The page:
NBA Teams Join Forces To Compensate Arena Workers

NBA Teams Join Forces To Compensate Arena Workers

The recent outbreak of the ultra-contagious coronavirus has brought the sports world to an abrupt and grinding halt. The virus has torn its way through several continents, leaving widespread fear and panic in its wake. As a result of the virus’ aggressive and rapid spread, sports leagues worldwide have shut down, taking every possible precaution to minimize the negative effects of the pandemic. Several high-profile athletes have been diagnosed with COVID-19, including Utah Jazz stars Rudy Gobert and Donovan Mitchell. 

The state of affairs in the U.S. has changed drastically over the course of the past few weeks. Several states have implemented a lockdown process that has involved the closing of bars and restaurants, restrictions on gatherings of large groups of people and government-issued orders to remain at home unless an emergency presents itself. These new guidelines have dramatically altered America’s workforce, leaving industry employees nationwide without work, and in many cases, without pay.

Among the affected are those employed as staff members by NBA arenas (concession stand workers, custodial crew, etc.). The income of these individuals is directly dependent on the occurrence of the NBA season; without the regularly scheduled slate of games, their positions are rendered obsolete. In many cases, these individuals possess no other means of generating income, and the COVID-19 outbreak has prevented them from seeking other employment opportunities. In other words, their positions as arena staffers provide the difference between getting by and slipping through the cracks. As a result, the current NBA shutdown has left many of these employees out in the cold. Fortunately, the actions of a few individuals caused a ripple that has evolved into a wave of positive change whose effects can be seen throughout the league.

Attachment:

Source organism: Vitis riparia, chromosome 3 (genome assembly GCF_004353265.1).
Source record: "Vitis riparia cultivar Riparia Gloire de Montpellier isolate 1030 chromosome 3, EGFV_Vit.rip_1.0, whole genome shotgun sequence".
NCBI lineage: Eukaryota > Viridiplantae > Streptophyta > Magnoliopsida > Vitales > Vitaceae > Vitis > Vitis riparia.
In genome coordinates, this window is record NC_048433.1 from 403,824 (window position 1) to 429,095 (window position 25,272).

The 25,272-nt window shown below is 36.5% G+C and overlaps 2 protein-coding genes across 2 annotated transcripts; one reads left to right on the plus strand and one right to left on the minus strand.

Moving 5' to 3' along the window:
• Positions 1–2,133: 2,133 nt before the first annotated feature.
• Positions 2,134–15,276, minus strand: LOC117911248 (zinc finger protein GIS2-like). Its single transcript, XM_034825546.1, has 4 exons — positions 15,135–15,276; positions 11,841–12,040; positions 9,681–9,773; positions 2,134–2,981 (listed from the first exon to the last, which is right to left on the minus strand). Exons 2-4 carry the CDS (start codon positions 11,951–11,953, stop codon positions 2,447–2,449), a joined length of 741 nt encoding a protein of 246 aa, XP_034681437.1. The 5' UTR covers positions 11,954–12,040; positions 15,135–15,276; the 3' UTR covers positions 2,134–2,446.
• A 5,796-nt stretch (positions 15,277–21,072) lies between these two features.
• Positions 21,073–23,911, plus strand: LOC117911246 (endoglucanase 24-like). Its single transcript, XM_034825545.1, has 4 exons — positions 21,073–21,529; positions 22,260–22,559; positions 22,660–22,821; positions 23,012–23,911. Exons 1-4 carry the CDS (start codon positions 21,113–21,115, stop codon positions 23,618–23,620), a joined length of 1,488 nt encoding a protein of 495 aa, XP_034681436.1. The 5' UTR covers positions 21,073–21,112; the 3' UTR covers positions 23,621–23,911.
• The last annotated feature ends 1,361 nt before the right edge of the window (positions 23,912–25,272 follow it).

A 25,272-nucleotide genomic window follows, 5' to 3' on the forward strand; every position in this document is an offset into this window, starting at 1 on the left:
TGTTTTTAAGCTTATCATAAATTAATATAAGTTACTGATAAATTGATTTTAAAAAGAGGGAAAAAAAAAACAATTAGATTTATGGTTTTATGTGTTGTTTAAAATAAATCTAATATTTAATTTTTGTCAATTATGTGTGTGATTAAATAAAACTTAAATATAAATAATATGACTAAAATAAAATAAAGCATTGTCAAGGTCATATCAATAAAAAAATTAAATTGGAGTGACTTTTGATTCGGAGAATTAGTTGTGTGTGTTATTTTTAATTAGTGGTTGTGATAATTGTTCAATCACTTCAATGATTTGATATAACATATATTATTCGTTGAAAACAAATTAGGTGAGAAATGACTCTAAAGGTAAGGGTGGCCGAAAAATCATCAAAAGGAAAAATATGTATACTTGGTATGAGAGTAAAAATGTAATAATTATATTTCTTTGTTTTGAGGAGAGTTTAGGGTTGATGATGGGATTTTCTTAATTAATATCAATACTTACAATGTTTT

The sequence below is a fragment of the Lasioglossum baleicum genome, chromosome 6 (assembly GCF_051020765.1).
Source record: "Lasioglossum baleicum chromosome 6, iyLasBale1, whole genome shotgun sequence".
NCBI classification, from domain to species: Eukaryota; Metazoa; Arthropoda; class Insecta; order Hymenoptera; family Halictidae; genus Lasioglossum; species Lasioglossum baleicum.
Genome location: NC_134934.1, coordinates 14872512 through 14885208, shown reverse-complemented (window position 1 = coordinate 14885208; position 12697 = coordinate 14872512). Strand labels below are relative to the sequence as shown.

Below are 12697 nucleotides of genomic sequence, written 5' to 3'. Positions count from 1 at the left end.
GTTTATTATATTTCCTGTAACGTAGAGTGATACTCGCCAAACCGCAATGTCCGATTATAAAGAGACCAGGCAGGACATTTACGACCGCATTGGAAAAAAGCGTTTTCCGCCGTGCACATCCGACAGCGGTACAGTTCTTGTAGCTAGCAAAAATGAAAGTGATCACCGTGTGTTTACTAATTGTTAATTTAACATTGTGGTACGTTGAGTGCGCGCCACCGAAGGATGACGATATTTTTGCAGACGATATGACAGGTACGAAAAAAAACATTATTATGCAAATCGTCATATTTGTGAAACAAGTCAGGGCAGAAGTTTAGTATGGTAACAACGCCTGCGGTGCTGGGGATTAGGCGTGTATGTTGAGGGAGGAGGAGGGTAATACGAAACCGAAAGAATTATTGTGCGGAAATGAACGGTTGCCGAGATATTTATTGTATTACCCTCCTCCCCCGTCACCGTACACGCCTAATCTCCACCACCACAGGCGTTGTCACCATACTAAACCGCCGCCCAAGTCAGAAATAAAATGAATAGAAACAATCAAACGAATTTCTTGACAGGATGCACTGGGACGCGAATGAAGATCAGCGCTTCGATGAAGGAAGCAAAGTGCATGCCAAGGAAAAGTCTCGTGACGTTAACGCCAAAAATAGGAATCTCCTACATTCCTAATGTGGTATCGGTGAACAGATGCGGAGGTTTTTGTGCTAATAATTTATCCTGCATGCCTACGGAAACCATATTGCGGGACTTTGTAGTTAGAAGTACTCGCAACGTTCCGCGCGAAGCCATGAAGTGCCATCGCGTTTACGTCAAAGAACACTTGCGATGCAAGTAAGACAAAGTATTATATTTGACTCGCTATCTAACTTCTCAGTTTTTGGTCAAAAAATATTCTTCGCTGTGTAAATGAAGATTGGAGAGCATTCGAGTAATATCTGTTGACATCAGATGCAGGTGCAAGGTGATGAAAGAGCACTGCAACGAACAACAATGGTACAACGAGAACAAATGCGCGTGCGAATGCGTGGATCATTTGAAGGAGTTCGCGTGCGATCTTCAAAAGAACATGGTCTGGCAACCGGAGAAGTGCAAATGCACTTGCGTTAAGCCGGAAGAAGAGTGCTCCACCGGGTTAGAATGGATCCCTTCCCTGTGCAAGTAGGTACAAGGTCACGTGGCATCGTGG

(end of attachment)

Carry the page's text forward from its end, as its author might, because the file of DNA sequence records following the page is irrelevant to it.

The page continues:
Some of the NBA’s most talented players took immediate action after hearing news of the potential crisis surrounding the league’s arena employees. Per ESPN, rookie phenom Zion Williamson helped spearhead the movement by vowing to compensate the workers of the Smoothie King Center (home of the New Orleans Pelicans) for a month. Reigning MVP Giannis Antetokounmpo of the Milwaukee Bucks joined the charge as well, pledging $100,000 to the employees of Milwaukee’s facility. Soon enough, entire organizations began to chip in: the Cleveland Cavaliers recently affirmed that those employed at their home arena would be fully reimbursed by the organization to compensate for the games that would have occurred during the shutdown. The Sacramento Kings, the Los Angeles Lakers and the Los Angeles Clippers also formed a coalition to support the employees of the Staples Center, one of the NBA’s most historic venues. The efforts of these groups and many others have provided an important boost for many families, likely helping them stay afloat during this difficult time. 

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This outpouring of financial support has provided a bright spot in an otherwise gloomy situation. It’s refreshing to witness such a high-profile group of individuals and franchises funneling their resources toward an unequivocally beneficial course of action. During a time in which the news cycles have been constantly dominated by reports of death and disease, it’s these small pockets of hope that remind us there’s light at the end of the tunnel.

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